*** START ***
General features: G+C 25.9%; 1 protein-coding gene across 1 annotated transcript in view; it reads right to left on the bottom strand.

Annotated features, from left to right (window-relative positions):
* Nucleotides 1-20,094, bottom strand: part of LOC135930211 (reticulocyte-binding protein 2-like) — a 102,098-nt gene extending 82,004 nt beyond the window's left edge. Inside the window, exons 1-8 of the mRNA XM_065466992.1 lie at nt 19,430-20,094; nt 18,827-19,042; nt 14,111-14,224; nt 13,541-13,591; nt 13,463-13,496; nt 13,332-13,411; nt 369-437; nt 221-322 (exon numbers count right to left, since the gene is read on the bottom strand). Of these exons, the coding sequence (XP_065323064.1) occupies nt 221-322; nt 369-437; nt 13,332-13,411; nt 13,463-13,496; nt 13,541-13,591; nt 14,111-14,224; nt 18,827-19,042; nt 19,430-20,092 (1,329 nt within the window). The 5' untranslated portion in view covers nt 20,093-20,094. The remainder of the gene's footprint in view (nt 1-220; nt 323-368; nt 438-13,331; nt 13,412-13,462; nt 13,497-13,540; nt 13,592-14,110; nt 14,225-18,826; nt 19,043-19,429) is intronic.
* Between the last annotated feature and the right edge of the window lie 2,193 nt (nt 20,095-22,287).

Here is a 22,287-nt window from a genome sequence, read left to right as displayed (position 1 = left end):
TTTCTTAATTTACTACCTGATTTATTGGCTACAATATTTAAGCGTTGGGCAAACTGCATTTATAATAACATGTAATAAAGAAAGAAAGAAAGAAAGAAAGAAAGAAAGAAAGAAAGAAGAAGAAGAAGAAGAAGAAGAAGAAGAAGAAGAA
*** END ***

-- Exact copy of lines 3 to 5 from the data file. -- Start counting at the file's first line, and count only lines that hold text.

* Nucleotides 1-20,094, bottom strand: part of LOC135930211 (reticulocyte-binding protein 2-like) — a 102,098-nt gene extending 82,004 nt beyond the window's left edge. Inside the window, exons 1-8 of the mRNA XM_065466992.1 lie at nt 19,430-20,094; nt 18,827-19,042; nt 14,111-14,224; nt 13,541-13,591; nt 13,463-13,496; nt 13,332-13,411; nt 369-437; nt 221-322 (exon numbers count right to left, since the gene is read on the bottom strand). Of these exons, the coding sequence (XP_065323064.1) occupies nt 221-322; nt 369-437; nt 13,332-13,411; nt 13,463-13,496; nt 13,541-13,591; nt 14,111-14,224; nt 18,827-19,042; nt 19,430-20,092 (1,329 nt within the window). The 5' untranslated portion in view covers nt 20,093-20,094. The remainder of the gene's footprint in view (nt 1-220; nt 323-368; nt 438-13,331; nt 13,412-13,462; nt 13,497-13,540; nt 13,592-14,110; nt 14,225-18,826; nt 19,043-19,429) is intronic.
* Between the last annotated feature and the right edge of the window lie 2,193 nt (nt 20,095-22,287).

Here is a 22,287-nt window from a genome sequence, read left to right as displayed (position 1 = left end):